18. Australian Bureau of Statistics. Population by age and sex, regions of Australia. Canberra (ACT, Australia). Bur. 2013;•••:2014.
  19. Trubiano  JA, Lavender  CJ, Fyfe  JA, Bittmann  S, Johnson  PD. The incubation period of Buruli ulcer (Mycobacterium ulcerans infection). PLoS Negl Trop Dis. 2013;7:e2463. DOIPubMedGoogle Scholar
  20. Loftus  MJ, Trubiano  JA, Tay  EL, Lavender  CJ, Globan  M, Fyfe  JAM, et al. The incubation period of Buruli ulcer (Mycobacterium ulcerans infection) in Victoria, Australia - Remains similar despite changing geographic distribution of disease. PLoS Negl Trop Dis. 2018;12:e0006323. DOIPubMedGoogle Scholar
  21. Ablordey  A, Swings  J, Hubans  C, Chemlal  K, Locht  C, Portaels  F, et al. Multilocus variable-number tandem repeat typing of Mycobacterium ulcerans. J Clin Microbiol. 2005;43:154651. DOIPubMedGoogle Scholar
  22. Australian Bureau of Statistics. Australian demographic statistics. Canberra (ACT, Australia). Bur. 2016;•••:2017.
  23. Edwards  JH. The recognition and estimation of cyclic trends. Ann Hum Genet. 1961;25:837. DOIPubMedGoogle Scholar
  24. Yerramilli  A, Tay  EL, Stewardson  AJ, Kelley  PG, Bishop  E, Jenkin  GA, et al. The location of Australian Buruli ulcer lesions-Implications for unravelling disease transmission. PLoS Negl Trop Dis. 2017;11:e0005800. DOIPubMedGoogle Scholar
  25. Quek  TY, Henry  MJ, Pasco  JA, O’Brien  DP, Johnson  PD, Hughes  A, et al. Mycobacterium ulcerans infection: factors influencing diagnostic delay. Med J Aust. 2007;187:5613.PubMedGoogle Scholar
  26. Veitch  MG, Johnson  PD, Flood  PE, Leslie  DE, Street  AC, Hayman  JA. A large localized outbreak of Mycobacterium ulcerans infection on a temperate southern Australian island. Epidemiol Infect. 1997;119:3138. DOIPubMedGoogle Scholar
  27. Coutts  S, Tay  EL. Factors influencing delayed presentation and diagnosis for Buruli ulcer in Victoria, 2011–2016. Presented at: Communicable Diseases Control Conference; 2017 Jun 26–28; Melbourne, Victoria, Australia.
  28. Tai  AYC, Athan  E, Friedman  ND, Hughes  A, Walton  A, O’Brien  DP. Increased severity and spread of Mycobacterium ulcerans, southeastern Australia. Emerg Infect Dis. 2018;24:5864. DOIPubMedGoogle Scholar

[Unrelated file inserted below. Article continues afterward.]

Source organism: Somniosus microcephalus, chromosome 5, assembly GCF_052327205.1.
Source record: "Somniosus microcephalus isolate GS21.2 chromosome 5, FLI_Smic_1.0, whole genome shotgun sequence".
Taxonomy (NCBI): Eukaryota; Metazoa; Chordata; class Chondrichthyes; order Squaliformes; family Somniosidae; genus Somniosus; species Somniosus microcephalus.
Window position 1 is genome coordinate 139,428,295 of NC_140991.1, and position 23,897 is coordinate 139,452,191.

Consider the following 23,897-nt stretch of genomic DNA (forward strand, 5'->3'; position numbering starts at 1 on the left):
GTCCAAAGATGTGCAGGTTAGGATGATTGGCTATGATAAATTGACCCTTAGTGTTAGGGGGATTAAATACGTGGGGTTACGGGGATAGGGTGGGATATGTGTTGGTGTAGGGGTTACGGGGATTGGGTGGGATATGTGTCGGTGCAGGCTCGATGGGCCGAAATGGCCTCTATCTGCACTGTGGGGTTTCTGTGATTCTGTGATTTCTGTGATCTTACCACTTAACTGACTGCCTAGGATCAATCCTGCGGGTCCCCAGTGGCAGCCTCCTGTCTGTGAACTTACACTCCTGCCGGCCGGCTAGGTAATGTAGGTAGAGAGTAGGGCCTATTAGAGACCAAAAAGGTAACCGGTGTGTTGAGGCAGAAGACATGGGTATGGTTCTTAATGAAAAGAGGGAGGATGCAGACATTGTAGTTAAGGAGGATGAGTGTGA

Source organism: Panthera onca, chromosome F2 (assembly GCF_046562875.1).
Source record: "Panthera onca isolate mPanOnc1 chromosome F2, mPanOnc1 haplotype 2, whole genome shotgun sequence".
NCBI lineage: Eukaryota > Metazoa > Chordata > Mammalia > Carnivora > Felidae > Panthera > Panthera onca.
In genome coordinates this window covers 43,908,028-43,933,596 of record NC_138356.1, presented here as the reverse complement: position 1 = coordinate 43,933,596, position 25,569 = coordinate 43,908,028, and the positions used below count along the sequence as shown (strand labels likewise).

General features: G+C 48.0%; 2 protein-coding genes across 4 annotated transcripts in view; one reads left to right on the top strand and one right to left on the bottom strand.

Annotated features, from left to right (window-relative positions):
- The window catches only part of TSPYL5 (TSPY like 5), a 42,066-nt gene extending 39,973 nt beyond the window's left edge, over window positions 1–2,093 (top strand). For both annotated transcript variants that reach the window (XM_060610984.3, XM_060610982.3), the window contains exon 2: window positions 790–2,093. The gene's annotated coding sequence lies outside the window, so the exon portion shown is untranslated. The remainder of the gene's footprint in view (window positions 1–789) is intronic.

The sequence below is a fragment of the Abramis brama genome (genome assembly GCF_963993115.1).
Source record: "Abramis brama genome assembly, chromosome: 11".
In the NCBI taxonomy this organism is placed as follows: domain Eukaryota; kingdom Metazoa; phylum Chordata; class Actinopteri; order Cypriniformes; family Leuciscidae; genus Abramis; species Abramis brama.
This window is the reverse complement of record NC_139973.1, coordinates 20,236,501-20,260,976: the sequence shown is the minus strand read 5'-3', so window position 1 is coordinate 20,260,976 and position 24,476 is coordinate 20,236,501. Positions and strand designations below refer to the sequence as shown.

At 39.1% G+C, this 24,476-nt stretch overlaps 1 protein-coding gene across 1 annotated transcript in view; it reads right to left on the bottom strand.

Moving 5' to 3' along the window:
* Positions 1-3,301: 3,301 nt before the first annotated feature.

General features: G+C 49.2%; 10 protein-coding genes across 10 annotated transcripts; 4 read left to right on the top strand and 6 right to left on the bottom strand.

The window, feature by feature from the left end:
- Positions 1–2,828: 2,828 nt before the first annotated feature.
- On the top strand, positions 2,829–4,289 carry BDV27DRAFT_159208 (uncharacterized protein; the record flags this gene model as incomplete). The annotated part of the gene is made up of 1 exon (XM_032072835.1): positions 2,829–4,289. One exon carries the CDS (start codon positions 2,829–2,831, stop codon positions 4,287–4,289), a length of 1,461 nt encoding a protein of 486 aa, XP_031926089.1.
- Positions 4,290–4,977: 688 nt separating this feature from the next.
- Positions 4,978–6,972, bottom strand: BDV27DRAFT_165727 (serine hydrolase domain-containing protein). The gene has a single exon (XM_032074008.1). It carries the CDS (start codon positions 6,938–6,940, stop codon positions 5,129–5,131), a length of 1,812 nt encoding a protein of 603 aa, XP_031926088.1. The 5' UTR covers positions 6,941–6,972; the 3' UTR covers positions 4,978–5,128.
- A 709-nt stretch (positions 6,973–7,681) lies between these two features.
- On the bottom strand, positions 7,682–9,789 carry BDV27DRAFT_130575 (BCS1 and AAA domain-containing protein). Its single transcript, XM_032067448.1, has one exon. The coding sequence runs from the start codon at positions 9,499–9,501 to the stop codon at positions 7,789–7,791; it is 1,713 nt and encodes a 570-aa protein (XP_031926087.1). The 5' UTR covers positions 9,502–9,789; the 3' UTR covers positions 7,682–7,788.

29. Lavender  CJ, Fyfe  JA, Azuolas  J, Brown  K, Evans  RN, Ray  LR, et al. Risk of Buruli ulcer and detection of Mycobacterium ulcerans in mosquitoes in southeastern Australia. PLoS Negl Trop Dis. 2011;5:e1305. DOIPubMedGoogle Scholar
  30. O’Brien  DP, Wynne  JW, Buultjens  AH, Michalski  WP, Stinear  TP, Friedman  ND, et al. Exposure risk for infection and lack of human-to-human transmission of Mycobacterium ulcerans disease, Australia. Emerg Infect Dis. 2017;23:83740. DOIPubMedGoogle Scholar
  31. Friedman  ND, Athan  E, Hughes  AJ, Khajehnoori  M, McDonald  A, Callan  P, et al. Mycobacterium ulcerans disease: experience with primary oral medical therapy in an Australian cohort. PLoS Negl Trop Dis. 2013;7:e2315. DOIPubMedGoogle Scholar
  32. Pak  J, O’Brien  DP, Quek  T, Athan  E. Treatment costs of Mycobacterium ulcerans in the antibiotic era. Int Health. 2012;4:1237. DOIPubMedGoogle Scholar




Cite This Article

DOI: 10.3201/eid2411.171593

Original Publication Date: September 21, 2018

1Joint senior authors.

Table of Contents – Volume 24, Number 11—November 2018

EID Search Options
presentation_01 Advanced Article Search – Search articles by author and/or keyword.
presentation_01 Articles by Country Search – Search articles by the topic country.
presentation_01 Article Type Search – Search articles by article type and issue.



Please use the form below to submit correspondence to the authors or contact them at the following address:

Paul Johnson, Infectious Diseases Department, Austin Health, PO Box 5555, Heidelburg 3084, Melbourne, VIC, Australia

Send To

10000 character(s) remaining.


Page created: October 16, 2018
Page updated: October 16, 2018
Page reviewed: October 16, 2018
The conclusions, findings, and opinions expressed by authors contributing to this journal do not necessarily reflect the official position of the U.S. Department of Health and Human Services, the Public Health Service, the Centers for Disease Control and Prevention, or the authors' affiliated institutions. Use of trade names is for identification only and does not imply endorsement by any of the groups named above.